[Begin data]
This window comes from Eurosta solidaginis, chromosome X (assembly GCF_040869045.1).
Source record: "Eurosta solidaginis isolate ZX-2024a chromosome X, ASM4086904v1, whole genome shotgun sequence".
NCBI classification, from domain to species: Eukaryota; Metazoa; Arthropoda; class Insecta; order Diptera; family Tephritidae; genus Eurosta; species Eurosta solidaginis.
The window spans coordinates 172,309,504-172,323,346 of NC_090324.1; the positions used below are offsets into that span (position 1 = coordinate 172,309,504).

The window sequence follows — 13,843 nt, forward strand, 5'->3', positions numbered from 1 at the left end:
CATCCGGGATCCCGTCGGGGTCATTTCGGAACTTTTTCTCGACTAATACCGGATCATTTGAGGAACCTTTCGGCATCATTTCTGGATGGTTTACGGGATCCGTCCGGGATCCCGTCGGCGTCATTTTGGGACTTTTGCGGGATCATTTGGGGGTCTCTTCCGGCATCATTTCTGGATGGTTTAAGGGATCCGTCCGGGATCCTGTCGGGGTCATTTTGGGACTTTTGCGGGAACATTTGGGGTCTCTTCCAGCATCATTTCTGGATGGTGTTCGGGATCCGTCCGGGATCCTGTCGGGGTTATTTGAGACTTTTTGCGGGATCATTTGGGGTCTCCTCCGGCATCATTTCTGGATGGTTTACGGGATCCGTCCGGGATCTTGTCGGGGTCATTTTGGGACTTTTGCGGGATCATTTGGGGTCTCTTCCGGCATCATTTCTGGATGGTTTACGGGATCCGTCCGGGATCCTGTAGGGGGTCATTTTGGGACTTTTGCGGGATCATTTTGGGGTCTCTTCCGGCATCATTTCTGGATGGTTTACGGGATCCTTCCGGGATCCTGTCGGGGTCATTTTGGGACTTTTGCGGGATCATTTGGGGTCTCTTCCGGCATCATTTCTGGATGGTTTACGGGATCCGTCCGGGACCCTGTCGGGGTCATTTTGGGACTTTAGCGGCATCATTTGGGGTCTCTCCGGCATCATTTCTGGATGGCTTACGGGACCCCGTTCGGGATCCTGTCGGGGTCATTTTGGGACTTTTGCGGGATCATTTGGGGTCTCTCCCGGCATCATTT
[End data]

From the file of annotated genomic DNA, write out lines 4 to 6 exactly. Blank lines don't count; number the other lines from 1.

The window spans coordinates 172,309,504-172,323,346 of NC_090324.1; the positions used below are offsets into that span (position 1 = coordinate 172,309,504).

The window sequence follows — 13,843 nt, forward strand, 5'->3', positions numbered from 1 at the left end:
CATCCGGGATCCCGTCGGGGTCATTTCGGAACTTTTTCTCGACTAATACCGGATCATTTGAGGAACCTTTCGGCATCATTTCTGGATGGTTTACGGGATCCGTCCGGGATCCCGTCGGCGTCATTTTGGGACTTTTGCGGGATCATTTGGGGGTCTCTTCCGGCATCATTTCTGGATGGTTTAAGGGATCCGTCCGGGATCCTGTCGGGGTCATTTTGGGACTTTTGCGGGAACATTTGGGGTCTCTTCCAGCATCATTTCTGGATGGTGTTCGGGATCCGTCCGGGATCCTGTCGGGGTTATTTGAGACTTTTTGCGGGATCATTTGGGGTCTCCTCCGGCATCATTTCTGGATGGTTTACGGGATCCGTCCGGGATCTTGTCGGGGTCATTTTGGGACTTTTGCGGGATCATTTGGGGTCTCTTCCGGCATCATTTCTGGATGGTTTACGGGATCCGTCCGGGATCCTGTAGGGGGTCATTTTGGGACTTTTGCGGGATCATTTTGGGGTCTCTTCCGGCATCATTTCTGGATGGTTTACGGGATCCTTCCGGGATCCTGTCGGGGTCATTTTGGGACTTTTGCGGGATCATTTGGGGTCTCTTCCGGCATCATTTCTGGATGGTTTACGGGATCCGTCCGGGACCCTGTCGGGGTCATTTTGGGACTTTAGCGGCATCATTTGGGGTCTCTCCGGCATCATTTCTGGATGGCTTACGGGACCCCGTTCGGGATCCTGTCGGGGTCATTTTGGGACTTTTGCGGGATCATTTGGGGTCTCTCCCGGCATCATTT